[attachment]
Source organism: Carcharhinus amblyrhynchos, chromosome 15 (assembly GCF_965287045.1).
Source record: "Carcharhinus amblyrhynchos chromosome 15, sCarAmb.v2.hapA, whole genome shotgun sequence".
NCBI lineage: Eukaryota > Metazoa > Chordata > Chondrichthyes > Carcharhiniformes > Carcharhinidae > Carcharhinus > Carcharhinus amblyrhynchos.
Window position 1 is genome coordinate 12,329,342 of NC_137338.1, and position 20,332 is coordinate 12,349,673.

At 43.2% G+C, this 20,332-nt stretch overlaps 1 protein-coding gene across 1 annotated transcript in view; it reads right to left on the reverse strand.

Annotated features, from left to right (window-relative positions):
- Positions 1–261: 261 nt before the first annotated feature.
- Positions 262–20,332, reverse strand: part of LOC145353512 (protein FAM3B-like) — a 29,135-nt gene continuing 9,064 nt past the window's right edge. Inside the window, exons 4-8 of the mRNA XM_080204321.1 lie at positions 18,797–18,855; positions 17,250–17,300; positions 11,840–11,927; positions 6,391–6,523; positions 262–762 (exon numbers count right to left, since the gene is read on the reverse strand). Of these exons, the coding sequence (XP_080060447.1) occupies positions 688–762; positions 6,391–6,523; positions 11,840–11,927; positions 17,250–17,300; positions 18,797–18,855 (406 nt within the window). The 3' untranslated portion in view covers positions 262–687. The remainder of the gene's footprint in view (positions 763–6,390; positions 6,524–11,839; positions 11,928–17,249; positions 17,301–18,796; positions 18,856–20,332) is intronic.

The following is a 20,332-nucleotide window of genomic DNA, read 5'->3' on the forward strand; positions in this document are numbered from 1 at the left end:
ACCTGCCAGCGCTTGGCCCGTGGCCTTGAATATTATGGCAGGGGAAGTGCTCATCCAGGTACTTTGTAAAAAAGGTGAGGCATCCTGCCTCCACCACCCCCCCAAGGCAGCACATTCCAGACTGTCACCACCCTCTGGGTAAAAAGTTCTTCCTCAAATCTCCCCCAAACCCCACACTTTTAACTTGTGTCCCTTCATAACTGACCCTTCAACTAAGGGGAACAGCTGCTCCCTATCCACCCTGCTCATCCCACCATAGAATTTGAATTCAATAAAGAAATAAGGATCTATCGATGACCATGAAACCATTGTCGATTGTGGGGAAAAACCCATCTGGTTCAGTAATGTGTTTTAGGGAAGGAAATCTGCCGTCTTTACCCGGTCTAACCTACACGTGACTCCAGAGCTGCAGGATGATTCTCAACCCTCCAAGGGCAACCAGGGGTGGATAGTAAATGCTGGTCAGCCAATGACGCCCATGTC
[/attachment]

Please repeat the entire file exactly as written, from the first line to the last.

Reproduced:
Source organism: Carcharhinus amblyrhynchos, chromosome 15 (assembly GCF_965287045.1).
Source record: "Carcharhinus amblyrhynchos chromosome 15, sCarAmb.v2.hapA, whole genome shotgun sequence".
NCBI lineage: Eukaryota > Metazoa > Chordata > Chondrichthyes > Carcharhiniformes > Carcharhinidae > Carcharhinus > Carcharhinus amblyrhynchos.
Window position 1 is genome coordinate 12,329,342 of NC_137338.1, and position 20,332 is coordinate 12,349,673.

At 43.2% G+C, this 20,332-nt stretch overlaps 1 protein-coding gene across 1 annotated transcript in view; it reads right to left on the reverse strand.

Annotated features, from left to right (window-relative positions):
- Positions 1–261: 261 nt before the first annotated feature.
- Positions 262–20,332, reverse strand: part of LOC145353512 (protein FAM3B-like) — a 29,135-nt gene continuing 9,064 nt past the window's right edge. Inside the window, exons 4-8 of the mRNA XM_080204321.1 lie at positions 18,797–18,855; positions 17,250–17,300; positions 11,840–11,927; positions 6,391–6,523; positions 262–762 (exon numbers count right to left, since the gene is read on the reverse strand). Of these exons, the coding sequence (XP_080060447.1) occupies positions 688–762; positions 6,391–6,523; positions 11,840–11,927; positions 17,250–17,300; positions 18,797–18,855 (406 nt within the window). The 3' untranslated portion in view covers positions 262–687. The remainder of the gene's footprint in view (positions 763–6,390; positions 6,524–11,839; positions 11,928–17,249; positions 17,301–18,796; positions 18,856–20,332) is intronic.

The following is a 20,332-nucleotide window of genomic DNA, read 5'->3' on the forward strand; positions in this document are numbered from 1 at the left end:
ACCTGCCAGCGCTTGGCCCGTGGCCTTGAATATTATGGCAGGGGAAGTGCTCATCCAGGTACTTTGTAAAAAAGGTGAGGCATCCTGCCTCCACCACCCCCCCAAGGCAGCACATTCCAGACTGTCACCACCCTCTGGGTAAAAAGTTCTTCCTCAAATCTCCCCCAAACCCCACACTTTTAACTTGTGTCCCTTCATAACTGACCCTTCAACTAAGGGGAACAGCTGCTCCCTATCCACCCTGCTCATCCCACCATAGAATTTGAATTCAATAAAGAAATAAGGATCTATCGATGACCATGAAACCATTGTCGATTGTGGGGAAAAACCCATCTGGTTCAGTAATGTGTTTTAGGGAAGGAAATCTGCCGTCTTTACCCGGTCTAACCTACACGTGACTCCAGAGCTGCAGGATGATTCTCAACCCTCCAAGGGCAACCAGGGGTGGATAGTAAATGCTGGTCAGCCAATGACGCCCATGTC